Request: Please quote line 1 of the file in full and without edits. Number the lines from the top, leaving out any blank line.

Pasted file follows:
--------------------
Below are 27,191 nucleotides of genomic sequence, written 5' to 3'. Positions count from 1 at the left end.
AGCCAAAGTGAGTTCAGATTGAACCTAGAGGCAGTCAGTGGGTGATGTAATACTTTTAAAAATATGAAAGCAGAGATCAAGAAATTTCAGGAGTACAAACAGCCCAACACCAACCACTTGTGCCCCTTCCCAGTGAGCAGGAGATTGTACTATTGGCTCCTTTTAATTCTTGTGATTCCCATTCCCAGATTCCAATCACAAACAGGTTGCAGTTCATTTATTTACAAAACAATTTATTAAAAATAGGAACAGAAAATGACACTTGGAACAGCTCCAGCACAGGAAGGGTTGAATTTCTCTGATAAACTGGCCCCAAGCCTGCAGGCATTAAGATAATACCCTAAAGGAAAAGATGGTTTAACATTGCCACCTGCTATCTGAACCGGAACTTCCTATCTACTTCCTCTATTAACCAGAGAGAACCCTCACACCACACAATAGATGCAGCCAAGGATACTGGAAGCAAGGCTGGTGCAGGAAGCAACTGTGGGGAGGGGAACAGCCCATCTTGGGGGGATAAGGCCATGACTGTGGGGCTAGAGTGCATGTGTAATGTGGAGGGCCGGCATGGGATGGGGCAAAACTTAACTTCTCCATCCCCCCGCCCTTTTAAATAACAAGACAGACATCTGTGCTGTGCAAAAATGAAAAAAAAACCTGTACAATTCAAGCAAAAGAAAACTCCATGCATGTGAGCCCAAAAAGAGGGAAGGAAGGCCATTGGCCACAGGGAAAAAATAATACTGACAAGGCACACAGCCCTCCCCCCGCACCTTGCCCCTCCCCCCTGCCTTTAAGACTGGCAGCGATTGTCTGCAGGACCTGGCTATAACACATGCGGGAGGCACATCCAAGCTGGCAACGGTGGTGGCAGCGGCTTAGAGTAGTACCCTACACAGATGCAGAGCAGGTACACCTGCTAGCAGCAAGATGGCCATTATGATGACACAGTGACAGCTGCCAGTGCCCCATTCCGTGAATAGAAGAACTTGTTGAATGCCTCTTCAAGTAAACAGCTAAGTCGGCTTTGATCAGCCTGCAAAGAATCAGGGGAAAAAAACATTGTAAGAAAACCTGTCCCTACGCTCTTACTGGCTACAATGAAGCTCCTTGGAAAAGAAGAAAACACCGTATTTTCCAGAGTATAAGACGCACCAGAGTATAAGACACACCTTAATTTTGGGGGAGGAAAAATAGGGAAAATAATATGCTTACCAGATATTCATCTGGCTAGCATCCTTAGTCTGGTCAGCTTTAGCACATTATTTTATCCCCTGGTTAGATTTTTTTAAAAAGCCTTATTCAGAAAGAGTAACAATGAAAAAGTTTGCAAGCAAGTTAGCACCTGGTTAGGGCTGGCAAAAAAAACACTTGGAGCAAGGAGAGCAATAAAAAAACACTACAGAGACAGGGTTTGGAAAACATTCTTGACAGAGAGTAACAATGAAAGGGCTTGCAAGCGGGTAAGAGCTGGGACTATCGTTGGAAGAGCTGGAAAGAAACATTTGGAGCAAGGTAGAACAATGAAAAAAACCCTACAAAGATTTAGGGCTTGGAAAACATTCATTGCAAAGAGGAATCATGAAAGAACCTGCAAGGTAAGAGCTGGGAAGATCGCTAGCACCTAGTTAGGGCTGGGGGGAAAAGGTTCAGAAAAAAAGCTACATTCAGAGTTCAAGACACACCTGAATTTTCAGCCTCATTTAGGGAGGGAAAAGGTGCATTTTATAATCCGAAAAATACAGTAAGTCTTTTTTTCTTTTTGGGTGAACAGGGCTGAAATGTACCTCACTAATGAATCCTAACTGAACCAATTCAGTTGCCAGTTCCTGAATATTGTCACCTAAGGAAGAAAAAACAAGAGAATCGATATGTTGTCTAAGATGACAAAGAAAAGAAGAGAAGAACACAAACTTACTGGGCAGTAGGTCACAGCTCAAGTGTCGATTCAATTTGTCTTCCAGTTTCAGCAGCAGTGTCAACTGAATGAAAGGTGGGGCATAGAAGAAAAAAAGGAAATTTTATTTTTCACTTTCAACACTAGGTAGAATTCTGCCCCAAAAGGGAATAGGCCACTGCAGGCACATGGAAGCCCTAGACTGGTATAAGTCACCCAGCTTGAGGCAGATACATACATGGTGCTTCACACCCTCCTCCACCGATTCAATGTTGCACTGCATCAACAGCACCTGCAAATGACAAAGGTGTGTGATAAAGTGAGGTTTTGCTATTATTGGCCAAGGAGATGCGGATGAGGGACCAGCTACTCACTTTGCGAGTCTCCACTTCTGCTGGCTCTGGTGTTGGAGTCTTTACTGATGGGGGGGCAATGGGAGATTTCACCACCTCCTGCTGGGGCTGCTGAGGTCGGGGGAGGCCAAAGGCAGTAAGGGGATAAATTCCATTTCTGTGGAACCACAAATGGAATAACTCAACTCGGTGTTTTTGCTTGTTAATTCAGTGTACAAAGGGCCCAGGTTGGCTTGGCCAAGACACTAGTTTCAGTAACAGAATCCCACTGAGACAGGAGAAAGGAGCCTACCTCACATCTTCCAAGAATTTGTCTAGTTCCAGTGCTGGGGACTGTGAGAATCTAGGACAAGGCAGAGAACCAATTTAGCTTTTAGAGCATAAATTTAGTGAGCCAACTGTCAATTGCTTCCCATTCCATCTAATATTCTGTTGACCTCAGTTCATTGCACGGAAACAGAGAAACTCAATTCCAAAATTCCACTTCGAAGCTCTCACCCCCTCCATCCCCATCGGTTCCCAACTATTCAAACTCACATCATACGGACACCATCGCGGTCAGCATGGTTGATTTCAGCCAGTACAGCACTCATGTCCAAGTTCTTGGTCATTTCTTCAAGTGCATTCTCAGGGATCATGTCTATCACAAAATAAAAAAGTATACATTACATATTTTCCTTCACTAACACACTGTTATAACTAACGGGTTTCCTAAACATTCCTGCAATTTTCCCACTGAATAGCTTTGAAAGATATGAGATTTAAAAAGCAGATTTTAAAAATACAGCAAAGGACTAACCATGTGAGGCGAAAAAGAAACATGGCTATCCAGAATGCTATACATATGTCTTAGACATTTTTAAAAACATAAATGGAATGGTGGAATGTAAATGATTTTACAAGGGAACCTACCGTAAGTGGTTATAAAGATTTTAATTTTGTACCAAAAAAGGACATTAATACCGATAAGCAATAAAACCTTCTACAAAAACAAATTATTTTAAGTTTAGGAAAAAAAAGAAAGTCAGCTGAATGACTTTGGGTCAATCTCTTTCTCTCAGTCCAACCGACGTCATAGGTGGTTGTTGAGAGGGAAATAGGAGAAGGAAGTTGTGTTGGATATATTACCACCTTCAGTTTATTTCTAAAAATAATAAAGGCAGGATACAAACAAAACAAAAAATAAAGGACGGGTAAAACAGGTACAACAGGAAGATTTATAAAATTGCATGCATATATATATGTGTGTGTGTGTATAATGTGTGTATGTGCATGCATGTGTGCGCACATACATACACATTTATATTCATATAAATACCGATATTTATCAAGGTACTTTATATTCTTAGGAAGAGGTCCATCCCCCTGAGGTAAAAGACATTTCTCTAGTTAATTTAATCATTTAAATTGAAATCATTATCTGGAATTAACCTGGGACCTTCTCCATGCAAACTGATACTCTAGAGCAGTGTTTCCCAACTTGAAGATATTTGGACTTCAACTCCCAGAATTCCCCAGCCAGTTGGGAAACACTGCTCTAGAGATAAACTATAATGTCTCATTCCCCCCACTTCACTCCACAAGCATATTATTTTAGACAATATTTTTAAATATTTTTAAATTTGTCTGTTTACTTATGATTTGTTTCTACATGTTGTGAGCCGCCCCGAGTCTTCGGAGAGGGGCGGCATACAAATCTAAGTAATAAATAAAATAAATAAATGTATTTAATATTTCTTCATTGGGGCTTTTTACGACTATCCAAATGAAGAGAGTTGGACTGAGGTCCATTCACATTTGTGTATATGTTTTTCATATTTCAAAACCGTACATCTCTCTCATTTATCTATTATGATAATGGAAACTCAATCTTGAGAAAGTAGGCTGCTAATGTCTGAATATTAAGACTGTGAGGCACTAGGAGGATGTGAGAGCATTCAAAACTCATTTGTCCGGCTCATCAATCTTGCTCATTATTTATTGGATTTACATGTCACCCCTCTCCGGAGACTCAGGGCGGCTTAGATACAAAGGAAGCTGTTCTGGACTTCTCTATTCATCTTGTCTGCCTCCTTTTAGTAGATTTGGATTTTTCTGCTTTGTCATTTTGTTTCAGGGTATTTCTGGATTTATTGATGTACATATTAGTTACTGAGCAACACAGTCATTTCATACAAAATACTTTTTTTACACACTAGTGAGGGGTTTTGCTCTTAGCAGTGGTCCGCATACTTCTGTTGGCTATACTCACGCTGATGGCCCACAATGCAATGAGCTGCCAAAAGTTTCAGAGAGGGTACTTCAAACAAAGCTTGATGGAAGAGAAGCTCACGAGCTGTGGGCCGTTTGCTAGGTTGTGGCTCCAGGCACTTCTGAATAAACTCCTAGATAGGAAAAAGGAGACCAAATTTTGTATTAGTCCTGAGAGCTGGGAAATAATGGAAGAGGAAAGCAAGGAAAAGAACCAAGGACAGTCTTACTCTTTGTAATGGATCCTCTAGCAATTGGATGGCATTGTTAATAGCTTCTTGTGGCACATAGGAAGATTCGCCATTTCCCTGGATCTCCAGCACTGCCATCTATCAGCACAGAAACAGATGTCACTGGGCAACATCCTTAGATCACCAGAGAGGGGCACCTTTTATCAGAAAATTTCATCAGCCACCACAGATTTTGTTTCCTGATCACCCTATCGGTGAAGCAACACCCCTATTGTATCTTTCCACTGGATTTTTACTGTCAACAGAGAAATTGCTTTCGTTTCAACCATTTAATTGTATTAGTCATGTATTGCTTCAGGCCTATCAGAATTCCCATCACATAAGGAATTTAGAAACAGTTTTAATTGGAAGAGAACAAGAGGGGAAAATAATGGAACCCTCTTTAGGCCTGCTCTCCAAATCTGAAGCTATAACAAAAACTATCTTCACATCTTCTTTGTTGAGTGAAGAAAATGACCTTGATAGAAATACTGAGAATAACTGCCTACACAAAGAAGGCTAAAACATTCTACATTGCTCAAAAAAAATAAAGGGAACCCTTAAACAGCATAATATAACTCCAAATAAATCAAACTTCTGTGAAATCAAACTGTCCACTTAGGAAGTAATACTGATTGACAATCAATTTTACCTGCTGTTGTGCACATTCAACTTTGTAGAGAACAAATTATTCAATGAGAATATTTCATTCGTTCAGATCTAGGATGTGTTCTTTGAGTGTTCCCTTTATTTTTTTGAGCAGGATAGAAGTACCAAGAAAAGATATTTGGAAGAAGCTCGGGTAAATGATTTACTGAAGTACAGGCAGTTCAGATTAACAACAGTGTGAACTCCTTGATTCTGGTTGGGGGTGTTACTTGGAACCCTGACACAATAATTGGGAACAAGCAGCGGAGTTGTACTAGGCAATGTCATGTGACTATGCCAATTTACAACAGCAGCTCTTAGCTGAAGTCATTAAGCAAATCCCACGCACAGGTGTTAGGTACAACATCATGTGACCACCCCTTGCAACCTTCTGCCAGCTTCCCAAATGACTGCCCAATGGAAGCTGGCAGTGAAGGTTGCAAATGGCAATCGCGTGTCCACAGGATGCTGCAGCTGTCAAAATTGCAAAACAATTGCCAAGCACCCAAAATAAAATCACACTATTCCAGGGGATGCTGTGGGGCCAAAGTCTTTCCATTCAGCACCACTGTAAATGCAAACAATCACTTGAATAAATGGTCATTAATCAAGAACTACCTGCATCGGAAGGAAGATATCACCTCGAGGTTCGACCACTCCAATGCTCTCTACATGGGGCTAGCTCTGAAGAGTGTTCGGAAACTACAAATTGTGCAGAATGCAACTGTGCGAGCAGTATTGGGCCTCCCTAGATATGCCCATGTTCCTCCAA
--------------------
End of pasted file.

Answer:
Below are 27,191 nucleotides of genomic sequence, written 5' to 3'. Positions count from 1 at the left end.